Science, Now + Beyond

Was it wrong for scientists to make a pig-human hybrid?

For the first time, scientists have grown an embryo that is part-pig, part-human.

Biomedical researchers are constantly trying to find answers in the lab for several health-related issues like organ shortages. One possible solution, at least in theory, is to grow tissues and organs in the lab. Recently, scientists from the renowned Salk Institute in San Diego, California announced a big step forward in this field: They made the first successful effort combining human induced stem cells into a large animal — a pig!

These hybrids are commonly known as chimeras, coming from Greek mythology where chimeras are creatures made up of multiple animals. For a scientist, a chimera is an organism that is made up of cells from different organisms. So when you read in the news that scientists made the first human-pig chimera, it is not necessarily what it may sound like. Understanding the actual science behind the news will help demonstrate how momentous this advancement is and yet how much more work there is left to do.

How did scientists get human cells inside a pig?

Stem cells are defined by two main characteristics: 1) they make more of themselves via cell division (proliferate) and 2) they can become any type of cell in the body (pluripotent). Embryonic stem cells (ESCs) are the ones most often surrounded by controversy. When you look at a textbook picture of a blastocyst, the mound of cells in the middle is called the inner cell mass (ICM).

The cells in ICM ultimately become the entire organism, but early on the ICM houses stem cells. At this point, these cells are “undifferentiated” meaning that they have not determined a cell fate. Depending on the messages they receive from surrounding cells and the environment, they will begin to change (differentiate) into specific types of cells (brain, heart, kidney, pancreas, skin, etc).

After a stem cell chooses a fate, they cannot naturally become a stem cell again. However, in 2006 Japanese researchers from Kyoto University identified conditions necessary to “reprogram” cells back into a stem cell-like state. These cells are called induced pluripotent stem cells (iPSCs). For researchers, one major benefit of this model is that differentiated cells (like skin cells) can be isolated from patients, transformed into iPSCs, and then used to model diseases and develop drugs. Since these cells are from the patient, the hope is that the patient’s body will also be less likely to reject them.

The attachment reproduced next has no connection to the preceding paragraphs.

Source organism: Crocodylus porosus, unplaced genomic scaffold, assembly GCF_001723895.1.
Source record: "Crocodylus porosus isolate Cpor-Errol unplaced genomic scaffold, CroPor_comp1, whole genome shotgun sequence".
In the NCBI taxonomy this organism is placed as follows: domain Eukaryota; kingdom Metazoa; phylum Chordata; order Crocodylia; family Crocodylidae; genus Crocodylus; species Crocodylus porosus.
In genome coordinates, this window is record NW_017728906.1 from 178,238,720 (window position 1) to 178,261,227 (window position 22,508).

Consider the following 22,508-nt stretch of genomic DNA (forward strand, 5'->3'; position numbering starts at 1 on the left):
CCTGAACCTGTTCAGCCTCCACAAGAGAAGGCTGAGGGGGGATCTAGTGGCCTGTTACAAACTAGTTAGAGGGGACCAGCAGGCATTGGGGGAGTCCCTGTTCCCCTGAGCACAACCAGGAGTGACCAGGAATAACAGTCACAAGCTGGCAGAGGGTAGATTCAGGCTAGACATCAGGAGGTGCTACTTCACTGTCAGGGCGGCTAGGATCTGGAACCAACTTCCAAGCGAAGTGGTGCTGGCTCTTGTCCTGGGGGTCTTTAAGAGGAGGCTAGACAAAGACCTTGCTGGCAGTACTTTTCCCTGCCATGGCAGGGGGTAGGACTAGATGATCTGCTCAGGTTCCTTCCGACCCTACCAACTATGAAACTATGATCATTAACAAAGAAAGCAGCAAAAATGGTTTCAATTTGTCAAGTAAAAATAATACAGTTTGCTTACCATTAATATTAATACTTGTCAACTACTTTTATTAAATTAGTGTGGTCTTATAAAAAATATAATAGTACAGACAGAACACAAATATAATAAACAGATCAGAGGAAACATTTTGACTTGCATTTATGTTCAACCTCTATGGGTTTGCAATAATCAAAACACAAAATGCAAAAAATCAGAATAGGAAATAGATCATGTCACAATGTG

The best part is that iPSCs overcome the ethical complications of embryonic stem cells. This Nobel Prize winning discovery has great implications for regenerative medicine. Scientists and clinicians hope to use these cells to create tissues to repair or entirely replace those damaged in the body.

But how can scientists take the cells and turn them into an organ outside of the body? Truthfully, they can’t yet. They still need to understand more about the environmental signals that instruct cells to become a specific organ. One way scientists hope to possibly grow these organs and tissues is by using animals to provide the environment for the stem cells to develop. The work done by these Salk scientists is the first steps in the right direction.

What exactly did these scientists do?


The team first used rodent models to test their hypothesis. They were able to grow rat organs in a mouse to replace mouse organs that were missing! However, mice and rats have biological limitations when it comes to biomedical research. Rats and mice are similar but unfortunately, humans and rodents are not so growing human organs in a mouse is unlikely.

This is why scientists turned to pigs, which are more comparable to humans. In these experiments, they injected human iPSCs into pig blastocysts. Excitingly, they saw that these cells could incorporate with the ICM. Then the pig blastocysts were re-introduced to a female pig and embryos were examined. Unfortunately, these embryos were sickly and small. But the human cells were incorporated into cells that would eventually give rise to different organs! This is the first time scientists have successfully been able to do this with human cells in a large animal.

So when can we use this in modern medicine?

This is a huge accomplishment in biomedical research but there is still a long way to go. First of all, “incorporated cells” are different from a full and functional organ or tissue, which is the ultimate goal. Plus the success rate of even these experiments was low. Can these cells actually grow into a fully functional organ? Can scientists direct these cells to grow into specific organs? How similar will these resulting organs be to the patient’s organ? There are so many variables in play that still need to be understood going forward!

As always, exciting science and technology comes with heavy ethical and social questions. One major issue is that these chimeras are not naturally occurring so scientists must question if it is appropriate. This also opens up a whole new area of animal rights and welfare. Even now, for scientists to conduct any level of animal research on rodents or any other animal, there are strict guidelines that are tightly regulated. As science evolves these issues will be continuously reevaluated and questioned. None of these scientific or ethical questions have a single, simple answer. Even for scientists, these questions are complicated and hotly debated.

In the meantime, science will discover new insight and develop new technologies that will reshape research in ways we cannot even imagine. Only time will tell how these findings will shape modern medicine!